I call upon the States and Territories to immediately match funding for the next financial year and to sit down and negotiate a longer term compact to be resolved next year.
This interim agreement won’t just roll over the current agreement.
I will be insisting on more specific tenancy advice and support being included. Jurisdictions should not be able to claim they are meeting the core output of tenancy services while in fact, cutting those services. That can never be the foundation to a coordinated and collaborative approach.
We need to do more than sustaining the effort so far; we need to refocus our partnerships based on what we have learnt to date.
To this end, I will be asking my State and Territory colleagues for better information. It is only through sharing information that we can arrive at a truly evidence-based policy framework. I will be requesting all jurisdictions to provide evaluations on the successes and failings of the current agreement.
In a tight fiscal environment, this must form the basis of any partnership into the future.
I understand that these negotiations will be tough. They should be robust. I look forward to working with the States and Territories and the sector to build on what we have learnt to date. There must not be just a “new agreement” – there must be a better partnership.
The cost of inaction to us all is too great. The cost of more people churning through emergency departments, correctional and mental health facilities and other social services far outweighs the costs associated with prevention, early intervention, and breaking the cycle measures.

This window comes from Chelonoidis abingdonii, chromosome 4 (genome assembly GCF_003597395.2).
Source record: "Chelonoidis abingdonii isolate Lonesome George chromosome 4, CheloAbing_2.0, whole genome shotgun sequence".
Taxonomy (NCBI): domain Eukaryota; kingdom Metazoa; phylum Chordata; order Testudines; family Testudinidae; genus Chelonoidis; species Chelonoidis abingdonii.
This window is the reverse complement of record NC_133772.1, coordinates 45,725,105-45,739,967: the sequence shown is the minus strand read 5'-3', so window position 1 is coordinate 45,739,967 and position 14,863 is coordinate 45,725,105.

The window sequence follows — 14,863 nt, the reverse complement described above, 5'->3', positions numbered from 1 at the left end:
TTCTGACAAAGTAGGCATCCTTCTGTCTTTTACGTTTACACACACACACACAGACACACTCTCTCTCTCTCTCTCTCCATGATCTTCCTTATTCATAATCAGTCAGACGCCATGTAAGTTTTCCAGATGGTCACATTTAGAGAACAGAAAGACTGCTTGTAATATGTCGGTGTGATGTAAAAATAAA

The provision of timely and appropriate care and assistance to people who are vulnerable to homelessness is the only way of managing people through homelessness and not merely in homelessness.
So let me return to my central theme: the essence of meaningful partnerships. We differ fundamentally with the Coalition here – we do not dismiss tackling homelessness as simply a State Government responsibility. We have been there working with the States over the last five years.
We see the next period of discussion and negotiation as a great opportunity to build on a national, regional and local response – to Brian Burdekin’s challenge issued to us all a generation ago. This is not the time for negativity as a default position.
We have had two decades of economic growth and our mission, as outlined in the White Paper is clear: ‘Homelessness is everyone’s responsibility.’ Ending homelessness requires sustained long-term effort from all levels of government, business, the not-for-profit sector, and the community.
It would be more than a policy failure, it would be a betrayal of our most vulnerable citizens for all parties not to embark upon the coming negotiations in good faith, and in the spirit of collaborative partnerships.
We have travelled too far down The Road Home to falter now.